Earlier this year, North Carolina Governor Pat McCrory slashed important education funding in order to cut taxes for North Carolina’s wealthiest residents — another step in making North Carolina the Kochs’ “model state.” Now, the Kochs want North Carolinians to say thank you for the budget changes that have been good for millionaires and billionaires like the Kochs but have had devastating effects on students and families around the state.
Koch front group Americans for Prosperity introduced a six-figure, 30-second ad buy yesterday evening. The ad ignores the education funding issues, saying, “People all across North Carolina are smiling a little more.” The only people smiling are the millionaires and billionaires like the Koch brothers who are benefiting from the tax cuts at the expense of public schools.
Read more about the Kochs in North Carolina and McCrory’s terrible tax policies below:
North Carolina’s state Senate recently released a devastating budget proposal that — if passed — will mean dire cuts to education. And the Kochs love it. Earlier this week, Americans for Prosperity (AFP) North Carolina praised the proposal, with its the state director calling it “a responsible plan” and saying the budget reflected “priorities that Americans for Prosperity supports.” So what exactly does the brothers’ political arm consider “priorities?”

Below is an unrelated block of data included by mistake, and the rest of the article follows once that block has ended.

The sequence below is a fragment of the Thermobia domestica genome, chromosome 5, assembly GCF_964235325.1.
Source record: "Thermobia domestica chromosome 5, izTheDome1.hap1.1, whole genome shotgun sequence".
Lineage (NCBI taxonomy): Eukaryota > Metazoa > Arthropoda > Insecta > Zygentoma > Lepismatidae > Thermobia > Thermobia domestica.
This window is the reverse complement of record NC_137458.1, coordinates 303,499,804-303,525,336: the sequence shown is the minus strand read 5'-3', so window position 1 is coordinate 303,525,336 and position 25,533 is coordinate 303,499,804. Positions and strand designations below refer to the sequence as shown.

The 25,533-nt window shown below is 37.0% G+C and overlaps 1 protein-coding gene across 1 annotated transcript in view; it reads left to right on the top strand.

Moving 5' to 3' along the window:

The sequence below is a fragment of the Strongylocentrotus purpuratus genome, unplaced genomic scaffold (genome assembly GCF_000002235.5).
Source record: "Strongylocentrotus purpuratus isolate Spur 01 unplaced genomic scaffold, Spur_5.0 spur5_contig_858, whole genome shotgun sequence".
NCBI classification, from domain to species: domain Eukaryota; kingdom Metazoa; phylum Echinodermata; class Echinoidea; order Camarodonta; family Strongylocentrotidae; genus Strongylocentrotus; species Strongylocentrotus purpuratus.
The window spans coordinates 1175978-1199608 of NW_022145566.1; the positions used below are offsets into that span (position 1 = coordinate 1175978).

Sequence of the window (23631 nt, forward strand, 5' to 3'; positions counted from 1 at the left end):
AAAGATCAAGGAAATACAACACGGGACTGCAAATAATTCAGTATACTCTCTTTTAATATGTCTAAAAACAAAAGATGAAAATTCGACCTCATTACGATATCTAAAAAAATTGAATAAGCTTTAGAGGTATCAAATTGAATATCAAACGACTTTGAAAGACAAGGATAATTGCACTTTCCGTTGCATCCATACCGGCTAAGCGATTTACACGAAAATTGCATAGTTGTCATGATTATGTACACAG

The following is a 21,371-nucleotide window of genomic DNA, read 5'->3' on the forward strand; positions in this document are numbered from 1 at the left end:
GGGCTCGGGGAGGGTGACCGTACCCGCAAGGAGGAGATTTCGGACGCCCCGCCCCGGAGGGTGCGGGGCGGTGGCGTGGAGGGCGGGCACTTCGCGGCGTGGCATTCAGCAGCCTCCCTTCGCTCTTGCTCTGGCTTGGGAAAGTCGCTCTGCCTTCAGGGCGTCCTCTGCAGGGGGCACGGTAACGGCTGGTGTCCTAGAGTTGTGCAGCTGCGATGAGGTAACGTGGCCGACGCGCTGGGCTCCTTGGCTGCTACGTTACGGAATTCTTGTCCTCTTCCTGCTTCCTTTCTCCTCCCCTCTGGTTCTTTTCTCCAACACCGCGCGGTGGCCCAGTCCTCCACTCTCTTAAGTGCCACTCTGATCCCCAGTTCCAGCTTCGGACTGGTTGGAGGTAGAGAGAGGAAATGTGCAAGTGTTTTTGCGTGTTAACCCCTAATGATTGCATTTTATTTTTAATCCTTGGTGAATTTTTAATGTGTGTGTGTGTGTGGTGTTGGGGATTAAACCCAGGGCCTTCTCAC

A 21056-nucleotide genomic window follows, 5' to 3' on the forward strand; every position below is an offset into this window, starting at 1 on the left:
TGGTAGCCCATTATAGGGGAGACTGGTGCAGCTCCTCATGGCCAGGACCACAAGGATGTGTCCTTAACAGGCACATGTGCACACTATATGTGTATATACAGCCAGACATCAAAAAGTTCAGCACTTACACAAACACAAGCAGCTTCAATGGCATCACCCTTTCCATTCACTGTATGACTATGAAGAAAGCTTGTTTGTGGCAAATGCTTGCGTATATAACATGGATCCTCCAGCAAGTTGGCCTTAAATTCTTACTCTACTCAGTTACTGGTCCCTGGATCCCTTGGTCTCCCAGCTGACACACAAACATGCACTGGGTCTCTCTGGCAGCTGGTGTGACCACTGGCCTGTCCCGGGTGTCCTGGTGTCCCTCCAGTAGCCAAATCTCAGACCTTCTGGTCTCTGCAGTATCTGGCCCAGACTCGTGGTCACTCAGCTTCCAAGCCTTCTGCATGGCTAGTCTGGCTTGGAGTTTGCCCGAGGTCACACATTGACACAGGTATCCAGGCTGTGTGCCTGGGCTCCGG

According to WRAL, some of the most egregious changes include eliminating more than 8,500 teaching assistant positions, increasing community college tuition, and getting rid of 520 pre-k spots. And because this is the state of broken promises (see: Pat McCrory), there are plenty of shirked campaign commitments mixed in as well, particularly when it comes to the education lottery.
The Senate also refused to address the state’s low ranking in both per-student funding and teacher salary.
As WRAL reported earlier this year,
The National Education Association estimates the average salary for a North Carolina public school teacher in the 2014-15 school year at $47,783, which ranks 42nd nationally. In the 2013-14 school year, the state average was $44,990, or 47th nationally, according to the NEA.
AFP and the Kochs are more than willing to sacrifice public schools — and the future — if it means more tax cuts for the wealthy.